Employee benefit plan costs getting out of control?
As experienced employee benefits consultants, there are several key cost containment measures that we look at when analyzing a new benefit plan design, with one of the most potentially drastic options being switching to an Administrative Services Only (ASO) plan. In order to fully understand the benefits and drawbacks of an ASO plan, we must first understand the differences between Fully Insured (standard) and ASO plans.
Fully Insured Plans
In a standard Fully Insured benefit plan, the insurance company takes on all of the risk. No matter how much the plan is used by employees, the employer pays a set premium per month negotiated ahead of time, which is usually locked in for a year. This monthly premium is derived from how much the benefits cost to administer. The average expected usage of health and dental benefits, or the "Target Loss Ratio" that insurance companies are looking for is around 75-80% (including all inflation factors), meaning that for every 1$ the employer pays in premium, they expect the employees to use about $0.75-$0.80 on health and dental services.
For example, let's say that Company XYZ has a Fully Insured benefit plan and the premium is $8000.00 per month. It doesn't matter if the employees spend $7000.00 one month and then $11000.00 another month, the premium will always remain level at $8000.00. However, when it comes time for plan renewal, rates will change based on the usage of the plan. Insurance companies can also tend to attempt to make back some money in years where they under-billed an employer for premiums by keeping rates higher even if usage has dropped. This is why we always suggest taking a plan to market every 3-4 years to ensure that an employer is still getting good value for every dollar spent on the plan.
Administrative Services Only Plans
In an ASO plan, things function quite differently. The insurance company manages the "administrative services" such as providing drug cards, managing claims, etc. but the risk is mostly on the employer. Think of an ATM that the employer deposits a large sum of money into at the beginning of the year, and then money is taken out as claims are paid. At the end of the year, any money that isn't spent can either be saved by the company, or used as a float for next years benefit claims. The benefit to an ASO plan is that there can be the potential for huge savings, especially if the plan isn't being used as much by plan members.
There are also Stop Loss features that can be put in place to control the cost of plan members who use the plan more aggressively, usually those who take biologic drugs. A couple of these members taking drugs that cost north of $3000-$5000 per month could easily drain the account. In this scenario Stop Loss insurance provides the employer with claim protection against large expenses. Each time a members claims exceed the limit set by the employer, the Stop Loss Insurer covers the excess amounts - protecting the integrity of the plan.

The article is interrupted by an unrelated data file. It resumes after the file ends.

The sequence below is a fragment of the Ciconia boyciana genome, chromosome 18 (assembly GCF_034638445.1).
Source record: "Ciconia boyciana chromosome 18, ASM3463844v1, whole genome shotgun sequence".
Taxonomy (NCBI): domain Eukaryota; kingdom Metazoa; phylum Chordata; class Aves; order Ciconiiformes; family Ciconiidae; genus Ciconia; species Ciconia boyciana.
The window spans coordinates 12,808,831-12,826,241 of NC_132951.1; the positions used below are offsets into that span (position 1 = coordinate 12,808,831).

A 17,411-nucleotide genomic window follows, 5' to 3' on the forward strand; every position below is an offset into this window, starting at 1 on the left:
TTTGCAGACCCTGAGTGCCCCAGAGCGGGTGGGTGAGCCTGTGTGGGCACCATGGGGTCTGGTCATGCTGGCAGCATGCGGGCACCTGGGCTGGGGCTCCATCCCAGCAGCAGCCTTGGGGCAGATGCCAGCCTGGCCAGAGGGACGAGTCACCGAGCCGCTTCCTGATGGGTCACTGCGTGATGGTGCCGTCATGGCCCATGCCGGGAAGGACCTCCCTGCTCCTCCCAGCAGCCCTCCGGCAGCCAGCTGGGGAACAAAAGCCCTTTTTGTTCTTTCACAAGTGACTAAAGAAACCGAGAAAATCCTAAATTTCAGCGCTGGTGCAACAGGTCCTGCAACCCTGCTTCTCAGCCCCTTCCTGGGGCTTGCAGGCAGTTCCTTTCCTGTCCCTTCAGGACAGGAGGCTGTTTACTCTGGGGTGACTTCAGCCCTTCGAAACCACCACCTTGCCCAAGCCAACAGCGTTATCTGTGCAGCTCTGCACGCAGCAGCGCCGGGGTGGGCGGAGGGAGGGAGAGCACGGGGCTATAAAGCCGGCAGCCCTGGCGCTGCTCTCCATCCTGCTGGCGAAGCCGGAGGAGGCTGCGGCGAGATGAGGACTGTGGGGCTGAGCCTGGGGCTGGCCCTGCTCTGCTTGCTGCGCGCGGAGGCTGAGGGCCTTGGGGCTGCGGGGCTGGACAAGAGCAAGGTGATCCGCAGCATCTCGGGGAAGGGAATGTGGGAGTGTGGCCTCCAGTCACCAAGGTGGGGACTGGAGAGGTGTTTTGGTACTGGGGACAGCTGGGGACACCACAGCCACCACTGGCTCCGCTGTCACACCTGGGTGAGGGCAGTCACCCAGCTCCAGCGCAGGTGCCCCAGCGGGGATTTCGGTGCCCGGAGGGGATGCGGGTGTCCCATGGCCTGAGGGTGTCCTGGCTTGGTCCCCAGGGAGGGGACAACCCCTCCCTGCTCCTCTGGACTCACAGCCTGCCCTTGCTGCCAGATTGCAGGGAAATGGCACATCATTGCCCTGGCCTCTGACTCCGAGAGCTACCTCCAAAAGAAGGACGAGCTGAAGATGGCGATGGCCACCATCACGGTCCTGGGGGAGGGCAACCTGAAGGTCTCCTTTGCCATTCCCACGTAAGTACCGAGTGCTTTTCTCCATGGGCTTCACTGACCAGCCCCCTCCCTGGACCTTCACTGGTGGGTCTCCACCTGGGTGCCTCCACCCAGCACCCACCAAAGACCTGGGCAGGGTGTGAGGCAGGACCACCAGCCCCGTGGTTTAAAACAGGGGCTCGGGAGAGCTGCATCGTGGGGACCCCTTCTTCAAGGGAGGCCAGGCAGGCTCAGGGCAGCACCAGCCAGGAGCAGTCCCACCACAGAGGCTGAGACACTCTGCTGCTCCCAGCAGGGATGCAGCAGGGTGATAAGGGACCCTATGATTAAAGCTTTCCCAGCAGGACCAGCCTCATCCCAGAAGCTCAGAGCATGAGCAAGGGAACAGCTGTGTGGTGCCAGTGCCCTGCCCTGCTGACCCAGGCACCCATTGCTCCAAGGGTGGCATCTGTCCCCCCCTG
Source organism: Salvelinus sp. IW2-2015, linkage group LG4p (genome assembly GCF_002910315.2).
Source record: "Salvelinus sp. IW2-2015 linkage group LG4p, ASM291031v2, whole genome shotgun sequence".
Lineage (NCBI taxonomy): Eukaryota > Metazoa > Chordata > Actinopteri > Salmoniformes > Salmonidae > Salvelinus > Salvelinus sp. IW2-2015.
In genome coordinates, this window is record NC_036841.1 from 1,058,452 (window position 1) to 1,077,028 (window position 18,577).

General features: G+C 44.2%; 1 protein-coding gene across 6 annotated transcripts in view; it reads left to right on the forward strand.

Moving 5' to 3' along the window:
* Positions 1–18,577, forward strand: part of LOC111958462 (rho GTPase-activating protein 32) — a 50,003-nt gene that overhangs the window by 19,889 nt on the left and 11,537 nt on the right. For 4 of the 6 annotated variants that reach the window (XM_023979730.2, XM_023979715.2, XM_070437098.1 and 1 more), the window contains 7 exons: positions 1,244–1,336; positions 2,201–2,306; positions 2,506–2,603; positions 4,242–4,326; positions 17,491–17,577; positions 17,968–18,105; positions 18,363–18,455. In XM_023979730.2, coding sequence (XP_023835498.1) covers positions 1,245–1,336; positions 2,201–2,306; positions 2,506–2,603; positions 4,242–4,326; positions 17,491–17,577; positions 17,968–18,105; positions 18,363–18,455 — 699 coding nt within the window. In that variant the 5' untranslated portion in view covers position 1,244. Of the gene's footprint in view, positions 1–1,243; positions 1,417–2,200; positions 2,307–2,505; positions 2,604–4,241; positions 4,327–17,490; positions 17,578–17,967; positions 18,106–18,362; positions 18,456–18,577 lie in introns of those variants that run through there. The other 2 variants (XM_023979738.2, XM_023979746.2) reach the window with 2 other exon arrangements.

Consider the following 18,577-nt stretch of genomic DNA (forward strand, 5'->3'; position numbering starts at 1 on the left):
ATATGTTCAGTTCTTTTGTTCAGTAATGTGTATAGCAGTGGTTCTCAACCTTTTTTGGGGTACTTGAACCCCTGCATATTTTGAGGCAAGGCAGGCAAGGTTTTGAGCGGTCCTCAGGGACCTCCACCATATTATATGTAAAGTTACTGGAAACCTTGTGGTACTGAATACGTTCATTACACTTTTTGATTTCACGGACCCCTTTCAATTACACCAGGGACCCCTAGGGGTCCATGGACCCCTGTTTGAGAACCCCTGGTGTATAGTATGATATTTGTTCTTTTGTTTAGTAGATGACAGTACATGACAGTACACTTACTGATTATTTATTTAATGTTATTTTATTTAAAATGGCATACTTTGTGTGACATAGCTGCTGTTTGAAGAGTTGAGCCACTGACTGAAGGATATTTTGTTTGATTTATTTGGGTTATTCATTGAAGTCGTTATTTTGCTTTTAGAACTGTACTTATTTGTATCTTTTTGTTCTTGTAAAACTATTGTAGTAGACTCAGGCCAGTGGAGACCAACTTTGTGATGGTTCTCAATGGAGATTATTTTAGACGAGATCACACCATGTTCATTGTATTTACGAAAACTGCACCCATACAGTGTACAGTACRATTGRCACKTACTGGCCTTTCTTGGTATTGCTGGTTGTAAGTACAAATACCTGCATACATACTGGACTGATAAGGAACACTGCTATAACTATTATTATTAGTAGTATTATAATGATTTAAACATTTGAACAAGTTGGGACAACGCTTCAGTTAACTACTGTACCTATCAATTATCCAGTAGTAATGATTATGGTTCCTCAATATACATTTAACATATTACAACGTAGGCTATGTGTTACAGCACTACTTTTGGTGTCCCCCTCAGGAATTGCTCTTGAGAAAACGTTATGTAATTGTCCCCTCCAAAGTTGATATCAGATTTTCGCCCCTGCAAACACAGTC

Even with stop loss measures put in place, there still is the chance that the employer will have to pay out more premium than originally expected to cover claims. This risk, however, is mitigated usually by having more members on the plan. In a company of about 10-20 employees having 1-2 heavy plan users can be detrimental to claims experience, in which case having a fully insured plan would provide more premium stability and the ability to better budget for claims. However, in a company with 100 employees, having 1 or 2 heavier users of the plan wouldn't be enough to offset the expected claims to be paid out to the employees as a whole, making budgeting a lot easier.
With our clients who are on ASO plans, we provide them with regular updates and member usage reports so that they can accurately plan their company budgets for the following year.
Which one is right for your company?
As much as I hate giving this answer..."it depends". It really does depend though! Behind every good employee benefits plan, lies effective plan design and an appropriate funding platform. The truth is, is that even though these are two of the most common plan funding platforms, there are a variety of factors that play into determining what the best benefit plan for your company is and funding platforms are just one of them. We have clients with 100+ employees who are on fully insured plans because of their member usage and the employers desire to budget effectively and we also have similar sized companies on ASO plans. It just "depends" on the needs of the company, as well as another number of factors. Most of which, are related to plan design.
One of the phrases I hear most often when talking to business owners is "I haven't heard from my benefits broker in a long time" or "I only hear from them when I need to sign off on a renewal". Unfortunately, this is the sad reality many business owners face and this should not be the case.
Looking for a second opinion on your employee benefit plan to see if you are overpaying for benefits? or wondering if there might be a better plan design for your company? Email me at email@example.com or give me a call at 604-996-7464. I would be happy to hear about your current situation and provide some recommendations.